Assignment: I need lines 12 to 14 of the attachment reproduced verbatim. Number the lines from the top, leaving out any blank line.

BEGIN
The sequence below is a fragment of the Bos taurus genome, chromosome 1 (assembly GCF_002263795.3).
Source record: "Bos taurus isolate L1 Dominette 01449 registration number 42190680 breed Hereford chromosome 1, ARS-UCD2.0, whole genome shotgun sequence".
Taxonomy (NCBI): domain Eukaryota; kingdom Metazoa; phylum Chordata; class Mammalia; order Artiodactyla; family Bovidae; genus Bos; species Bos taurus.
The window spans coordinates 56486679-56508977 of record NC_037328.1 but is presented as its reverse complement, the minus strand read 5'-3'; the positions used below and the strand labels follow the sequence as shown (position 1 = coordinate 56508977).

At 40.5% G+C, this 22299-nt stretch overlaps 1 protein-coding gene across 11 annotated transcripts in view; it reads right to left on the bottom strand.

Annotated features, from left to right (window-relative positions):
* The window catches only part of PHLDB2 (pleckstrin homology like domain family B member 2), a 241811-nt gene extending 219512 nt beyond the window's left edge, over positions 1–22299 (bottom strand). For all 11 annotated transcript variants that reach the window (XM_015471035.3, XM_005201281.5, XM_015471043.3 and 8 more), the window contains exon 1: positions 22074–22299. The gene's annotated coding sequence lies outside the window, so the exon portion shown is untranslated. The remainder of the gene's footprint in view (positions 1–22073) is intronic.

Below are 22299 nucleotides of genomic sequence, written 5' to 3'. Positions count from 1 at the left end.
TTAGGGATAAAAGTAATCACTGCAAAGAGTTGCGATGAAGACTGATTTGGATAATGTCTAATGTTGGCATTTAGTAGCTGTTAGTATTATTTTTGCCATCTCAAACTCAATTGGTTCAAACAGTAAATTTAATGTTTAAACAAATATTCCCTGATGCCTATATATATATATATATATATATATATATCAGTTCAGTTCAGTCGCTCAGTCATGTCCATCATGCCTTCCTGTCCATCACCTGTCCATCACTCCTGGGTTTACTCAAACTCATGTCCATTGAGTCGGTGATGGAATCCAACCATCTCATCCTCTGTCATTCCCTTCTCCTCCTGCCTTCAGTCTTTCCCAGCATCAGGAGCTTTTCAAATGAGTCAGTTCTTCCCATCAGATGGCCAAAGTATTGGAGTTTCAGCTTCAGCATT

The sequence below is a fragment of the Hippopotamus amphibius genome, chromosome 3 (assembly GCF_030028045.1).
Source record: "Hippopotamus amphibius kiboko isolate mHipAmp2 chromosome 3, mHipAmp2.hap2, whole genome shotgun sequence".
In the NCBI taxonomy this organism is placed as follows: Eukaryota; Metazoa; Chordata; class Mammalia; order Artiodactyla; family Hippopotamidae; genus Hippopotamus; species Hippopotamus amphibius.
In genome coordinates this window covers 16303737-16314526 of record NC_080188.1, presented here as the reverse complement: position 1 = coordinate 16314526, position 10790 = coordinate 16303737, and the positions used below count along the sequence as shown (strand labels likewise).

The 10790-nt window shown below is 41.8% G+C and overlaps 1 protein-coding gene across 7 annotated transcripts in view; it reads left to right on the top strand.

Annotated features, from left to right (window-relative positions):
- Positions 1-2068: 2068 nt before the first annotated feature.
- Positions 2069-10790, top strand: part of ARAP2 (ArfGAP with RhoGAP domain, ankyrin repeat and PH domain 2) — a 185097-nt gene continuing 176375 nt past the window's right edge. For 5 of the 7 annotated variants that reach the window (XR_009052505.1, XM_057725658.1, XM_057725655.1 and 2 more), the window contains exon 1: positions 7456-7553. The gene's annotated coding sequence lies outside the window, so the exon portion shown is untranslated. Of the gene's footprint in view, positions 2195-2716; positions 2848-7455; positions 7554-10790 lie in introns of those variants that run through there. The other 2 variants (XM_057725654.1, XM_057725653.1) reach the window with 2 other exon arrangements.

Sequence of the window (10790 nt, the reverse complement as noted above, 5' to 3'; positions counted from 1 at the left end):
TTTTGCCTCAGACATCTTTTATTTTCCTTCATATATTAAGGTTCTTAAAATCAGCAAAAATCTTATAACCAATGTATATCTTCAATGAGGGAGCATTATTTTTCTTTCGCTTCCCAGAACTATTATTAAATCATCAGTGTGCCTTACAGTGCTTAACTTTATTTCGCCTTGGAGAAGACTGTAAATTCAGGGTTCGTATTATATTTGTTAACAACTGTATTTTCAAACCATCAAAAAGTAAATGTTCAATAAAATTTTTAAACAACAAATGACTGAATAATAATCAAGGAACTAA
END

In the NCBI taxonomy this organism is placed as follows: Eukaryota; Metazoa; Chordata; class Mammalia; order Artiodactyla; family Hippopotamidae; genus Hippopotamus; species Hippopotamus amphibius.
In genome coordinates this window covers 16303737-16314526 of record NC_080188.1, presented here as the reverse complement: position 1 = coordinate 16314526, position 10790 = coordinate 16303737, and the positions used below count along the sequence as shown (strand labels likewise).

The 10790-nt window shown below is 41.8% G+C and overlaps 1 protein-coding gene across 7 annotated transcripts in view; it reads left to right on the top strand.